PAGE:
How To Propagate Seeds Outdoors By Paul Curran
Annuals can be grown readily from seed in most cases. The method
of growing depends upon the delicacy or hardiness of the seed,
and may require planting in frames or pots initially,
transferring to the bed only when the weather is sufficiently
mild and the plants well grown.
Many perennials and biennials may also be propagated from seed.
This method, however, is not suited to all perennials, and some
of the methods already discussed will yield more fruitful
results. Typical perennials which can be propagated from seed
are: Hollyhock, Christmas rose, Columbine, Bleeding heart, Baby's
breath, Foxglove, Butterfly weed, Primrose, Larkspur.
Depending on the variety of seed, most annuals and perennials
which can be grown by this method can be planted in seedbeds out
doors. The time for planting varies. A few can be sown in autumn,
but most, however, should be sown in spring, and, to be safe, not
before the last frost has passed.
The big disadvantage of outdoor sowing is that one sacrifices
control over the circumstances under which the seeds will
germinate. In an indoor hotbed, or coldframe, conditions of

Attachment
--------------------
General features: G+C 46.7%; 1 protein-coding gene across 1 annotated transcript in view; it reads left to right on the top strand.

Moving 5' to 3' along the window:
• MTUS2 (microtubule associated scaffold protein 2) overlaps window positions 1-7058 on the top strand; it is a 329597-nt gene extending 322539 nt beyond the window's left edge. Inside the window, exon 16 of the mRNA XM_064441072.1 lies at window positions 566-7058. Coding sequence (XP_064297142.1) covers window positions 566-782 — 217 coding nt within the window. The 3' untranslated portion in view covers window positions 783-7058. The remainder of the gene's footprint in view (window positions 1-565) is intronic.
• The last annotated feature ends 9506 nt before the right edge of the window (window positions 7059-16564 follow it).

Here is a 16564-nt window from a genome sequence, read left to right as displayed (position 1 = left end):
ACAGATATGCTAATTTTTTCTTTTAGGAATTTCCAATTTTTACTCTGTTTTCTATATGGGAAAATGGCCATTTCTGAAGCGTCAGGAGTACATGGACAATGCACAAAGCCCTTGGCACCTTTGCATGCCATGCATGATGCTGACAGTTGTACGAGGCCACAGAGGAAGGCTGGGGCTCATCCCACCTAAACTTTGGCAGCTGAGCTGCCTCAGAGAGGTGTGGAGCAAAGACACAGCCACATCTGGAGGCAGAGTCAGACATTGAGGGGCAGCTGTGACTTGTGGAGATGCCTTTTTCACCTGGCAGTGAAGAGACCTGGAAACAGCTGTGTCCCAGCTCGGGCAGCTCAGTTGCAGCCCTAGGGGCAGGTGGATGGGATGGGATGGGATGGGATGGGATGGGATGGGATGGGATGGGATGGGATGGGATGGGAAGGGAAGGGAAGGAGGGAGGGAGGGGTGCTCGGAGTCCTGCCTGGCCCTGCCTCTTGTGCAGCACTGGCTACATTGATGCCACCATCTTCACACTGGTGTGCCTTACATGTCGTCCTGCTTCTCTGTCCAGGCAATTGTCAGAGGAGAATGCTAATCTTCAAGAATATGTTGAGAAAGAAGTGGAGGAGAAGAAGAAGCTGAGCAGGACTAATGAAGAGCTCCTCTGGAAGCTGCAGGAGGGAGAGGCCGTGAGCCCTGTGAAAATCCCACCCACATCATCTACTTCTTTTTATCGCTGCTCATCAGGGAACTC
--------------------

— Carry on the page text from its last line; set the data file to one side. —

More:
moisture, heat, etc., can be regulated. Not so in the outdoors,
where dryness or changing weather can destroy the weaker seeds
quickly. If an outdoor seedbed is planned, choose a spot with
Then work in a portion of your compost pile, pulverizing the soil
to the depth of 3 inches. Adding some sand and peat moss
increases the effectiveness of the bed. Most seed may be planted
on the surface, and the deepest one should plant is 1/2 inch. The
bed should be well-watered after the seed has been broadcast over
the entire area. The bed can then be lightly tamped.
About the Author
Paul Curran is CEO of Cuzcom Internet Publishing Group and
webmaster at Trees-and-Bushes.com, providing access to their
nursery supplier of a range of quality plants, trees, bushes,
shrubs, seeds and garden products.Visit their
seeds section now to find a great selection of seeds for your